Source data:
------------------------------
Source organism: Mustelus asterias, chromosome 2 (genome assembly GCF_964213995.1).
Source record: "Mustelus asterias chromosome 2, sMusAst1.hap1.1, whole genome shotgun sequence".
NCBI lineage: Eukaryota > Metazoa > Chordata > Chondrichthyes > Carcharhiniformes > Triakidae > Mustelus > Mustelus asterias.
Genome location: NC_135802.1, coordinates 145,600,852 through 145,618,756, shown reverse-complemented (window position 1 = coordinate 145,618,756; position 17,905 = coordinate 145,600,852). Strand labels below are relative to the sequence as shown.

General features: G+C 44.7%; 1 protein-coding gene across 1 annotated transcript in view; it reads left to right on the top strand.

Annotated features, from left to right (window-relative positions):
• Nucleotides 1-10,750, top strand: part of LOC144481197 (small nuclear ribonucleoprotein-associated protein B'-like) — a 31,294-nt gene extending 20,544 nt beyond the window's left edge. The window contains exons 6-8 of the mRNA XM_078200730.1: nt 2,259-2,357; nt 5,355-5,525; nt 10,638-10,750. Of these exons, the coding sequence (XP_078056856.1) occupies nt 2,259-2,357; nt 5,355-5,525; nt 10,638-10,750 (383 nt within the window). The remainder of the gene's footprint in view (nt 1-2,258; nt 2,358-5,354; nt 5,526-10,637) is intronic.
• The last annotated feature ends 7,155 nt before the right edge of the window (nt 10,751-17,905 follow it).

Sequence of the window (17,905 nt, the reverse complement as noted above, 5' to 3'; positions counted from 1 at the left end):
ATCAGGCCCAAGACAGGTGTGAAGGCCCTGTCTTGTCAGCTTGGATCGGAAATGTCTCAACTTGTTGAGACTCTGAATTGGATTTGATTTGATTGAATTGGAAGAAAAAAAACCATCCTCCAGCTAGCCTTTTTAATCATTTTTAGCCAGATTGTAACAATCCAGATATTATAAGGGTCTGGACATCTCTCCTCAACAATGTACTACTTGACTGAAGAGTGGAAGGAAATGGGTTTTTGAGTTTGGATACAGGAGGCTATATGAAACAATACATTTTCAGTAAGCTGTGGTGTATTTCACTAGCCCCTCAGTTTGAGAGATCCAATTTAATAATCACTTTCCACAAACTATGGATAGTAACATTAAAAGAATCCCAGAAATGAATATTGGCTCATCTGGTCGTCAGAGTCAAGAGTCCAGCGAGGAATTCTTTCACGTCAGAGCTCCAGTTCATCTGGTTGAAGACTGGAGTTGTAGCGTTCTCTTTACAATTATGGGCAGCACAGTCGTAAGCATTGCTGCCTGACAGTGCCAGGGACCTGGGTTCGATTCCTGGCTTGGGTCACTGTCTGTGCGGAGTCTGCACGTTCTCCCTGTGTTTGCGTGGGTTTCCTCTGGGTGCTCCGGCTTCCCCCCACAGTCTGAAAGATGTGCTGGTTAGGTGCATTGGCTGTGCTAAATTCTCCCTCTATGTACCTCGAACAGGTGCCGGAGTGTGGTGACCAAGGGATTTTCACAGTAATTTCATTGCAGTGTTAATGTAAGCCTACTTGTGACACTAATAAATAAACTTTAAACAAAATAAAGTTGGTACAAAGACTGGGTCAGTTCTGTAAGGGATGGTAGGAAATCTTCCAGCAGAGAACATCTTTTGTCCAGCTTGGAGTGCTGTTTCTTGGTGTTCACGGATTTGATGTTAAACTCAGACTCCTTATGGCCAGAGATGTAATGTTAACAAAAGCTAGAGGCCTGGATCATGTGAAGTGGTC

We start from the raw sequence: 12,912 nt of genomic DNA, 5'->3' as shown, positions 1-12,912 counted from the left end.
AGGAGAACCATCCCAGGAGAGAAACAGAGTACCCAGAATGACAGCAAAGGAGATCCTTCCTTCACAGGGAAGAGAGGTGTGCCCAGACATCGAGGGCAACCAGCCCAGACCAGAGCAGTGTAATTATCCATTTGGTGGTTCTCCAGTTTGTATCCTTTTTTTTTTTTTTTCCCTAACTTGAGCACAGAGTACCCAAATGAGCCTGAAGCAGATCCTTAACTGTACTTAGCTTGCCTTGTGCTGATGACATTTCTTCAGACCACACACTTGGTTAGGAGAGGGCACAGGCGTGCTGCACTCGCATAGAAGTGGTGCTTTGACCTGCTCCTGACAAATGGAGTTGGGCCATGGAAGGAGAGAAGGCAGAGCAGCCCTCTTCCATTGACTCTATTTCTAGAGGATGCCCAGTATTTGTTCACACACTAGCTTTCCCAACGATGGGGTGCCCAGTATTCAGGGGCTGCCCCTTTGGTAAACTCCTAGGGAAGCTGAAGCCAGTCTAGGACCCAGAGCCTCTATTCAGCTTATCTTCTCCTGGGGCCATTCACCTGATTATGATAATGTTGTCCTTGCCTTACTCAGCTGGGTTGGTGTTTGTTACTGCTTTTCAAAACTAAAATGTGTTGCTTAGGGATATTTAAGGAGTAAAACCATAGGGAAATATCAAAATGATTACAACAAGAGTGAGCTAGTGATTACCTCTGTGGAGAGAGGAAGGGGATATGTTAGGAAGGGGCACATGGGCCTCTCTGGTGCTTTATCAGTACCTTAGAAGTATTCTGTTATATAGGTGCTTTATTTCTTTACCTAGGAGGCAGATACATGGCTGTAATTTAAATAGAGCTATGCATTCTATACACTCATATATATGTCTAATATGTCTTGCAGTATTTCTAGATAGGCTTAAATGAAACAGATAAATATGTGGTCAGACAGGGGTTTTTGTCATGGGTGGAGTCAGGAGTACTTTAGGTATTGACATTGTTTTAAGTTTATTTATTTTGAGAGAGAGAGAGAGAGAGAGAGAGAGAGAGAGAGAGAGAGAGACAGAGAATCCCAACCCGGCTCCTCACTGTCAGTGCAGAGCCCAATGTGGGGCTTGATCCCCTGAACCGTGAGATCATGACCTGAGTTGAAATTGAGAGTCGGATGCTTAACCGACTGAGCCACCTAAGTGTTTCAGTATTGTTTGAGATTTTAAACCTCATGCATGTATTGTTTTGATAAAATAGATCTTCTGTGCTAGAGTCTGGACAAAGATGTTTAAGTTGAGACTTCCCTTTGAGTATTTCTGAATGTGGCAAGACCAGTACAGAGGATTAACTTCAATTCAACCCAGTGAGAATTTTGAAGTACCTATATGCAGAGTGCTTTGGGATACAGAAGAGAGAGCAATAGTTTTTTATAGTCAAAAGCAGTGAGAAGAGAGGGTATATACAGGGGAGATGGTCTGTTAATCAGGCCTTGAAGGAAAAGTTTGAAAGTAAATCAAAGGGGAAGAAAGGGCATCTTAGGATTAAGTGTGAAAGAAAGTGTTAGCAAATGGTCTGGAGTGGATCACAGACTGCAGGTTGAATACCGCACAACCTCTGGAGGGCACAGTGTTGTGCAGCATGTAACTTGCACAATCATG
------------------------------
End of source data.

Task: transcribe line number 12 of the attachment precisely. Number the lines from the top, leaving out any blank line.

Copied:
AGGAGAACCATCCCAGGAGAGAAACAGAGTACCCAGAATGACAGCAAAGGAGATCCTTCCTTCACAGGGAAGAGAGGTGTGCCCAGACATCGAGGGCAACCAGCCCAGACCAGAGCAGTGTAATTATCCATTTGGTGGTTCTCCAGTTTGTATCCTTTTTTTTTTTTTTTCCCTAACTTGAGCACAGAGTACCCAAATGAGCCTGAAGCAGATCCTTAACTGTACTTAGCTTGCCTTGTGCTGATGACATTTCTTCAGACCACACACTTGGTTAGGAGAGGGCACAGGCGTGCTGCACTCGCATAGAAGTGGTGCTTTGACCTGCTCCTGACAAATGGAGTTGGGCCATGGAAGGAGAGAAGGCAGAGCAGCCCTCTTCCATTGACTCTATTTCTAGAGGATGCCCAGTATTTGTTCACACACTAGCTTTCCCAACGATGGGGTGCCCAGTATTCAGGGGCTGCCCCTTTGGTAAACTCCTAGGGAAGCTGAAGCCAGTCTAGGACCCAGAGCCTCTATTCAGCTTATCTTCTCCTGGGGCCATTCACCTGATTATGATAATGTTGTCCTTGCCTTACTCAGCTGGGTTGGTGTTTGTTACTGCTTTTCAAAACTAAAATGTGTTGCTTAGGGATATTTAAGGAGTAAAACCATAGGGAAATATCAAAATGATTACAACAAGAGTGAGCTAGTGATTACCTCTGTGGAGAGAGGAAGGGGATATGTTAGGAAGGGGCACATGGGCCTCTCTGGTGCTTTATCAGTACCTTAGAAGTATTCTGTTATATAGGTGCTTTATTTCTTTACCTAGGAGGCAGATACATGGCTGTAATTTAAATAGAGCTATGCATTCTATACACTCATATATATGTCTAATATGTCTTGCAGTATTTCTAGATAGGCTTAAATGAAACAGATAAATATGTGGTCAGACAGGGGTTTTTGTCATGGGTGGAGTCAGGAGTACTTTAGGTATTGACATTGTTTTAAGTTTATTTATTTTGAGAGAGAGAGAGAGAGAGAGAGAGAGAGAGAGAGAGAGAGAGACAGAGAATCCCAACCCGGCTCCTCACTGTCAGTGCAGAGCCCAATGTGGGGCTTGATCCCCTGAACCGTGAGATCATGACCTGAGTTGAAATTGAGAGTCGGATGCTTAACCGACTGAGCCACCTAAGTGTTTCAGTATTGTTTGAGATTTTAAACCTCATGCATGTATTGTTTTGATAAAATAGATCTTCTGTGCTAGAGTCTGGACAAAGATGTTTAAGTTGAGACTTCCCTTTGAGTATTTCTGAATGTGGCAAGACCAGTACAGAGGATTAACTTCAATTCAACCCAGTGAGAATTTTGAAGTACCTATATGCAGAGTGCTTTGGGATACAGAAGAGAGAGCAATAGTTTTTTATAGTCAAAAGCAGTGAGAAGAGAGGGTATATACAGGGGAGATGGTCTGTTAATCAGGCCTTGAAGGAAAAGTTTGAAAGTAAATCAAAGGGGAAGAAAGGGCATCTTAGGATTAAGTGTGAAAGAAAGTGTTAGCAAATGGTCTGGAGTGGATCACAGACTGCAGGTTGAATACCGCACAACCTCTGGAGGGCACAGTGTTGTGCAGCATGTAACTTGCACAATCATG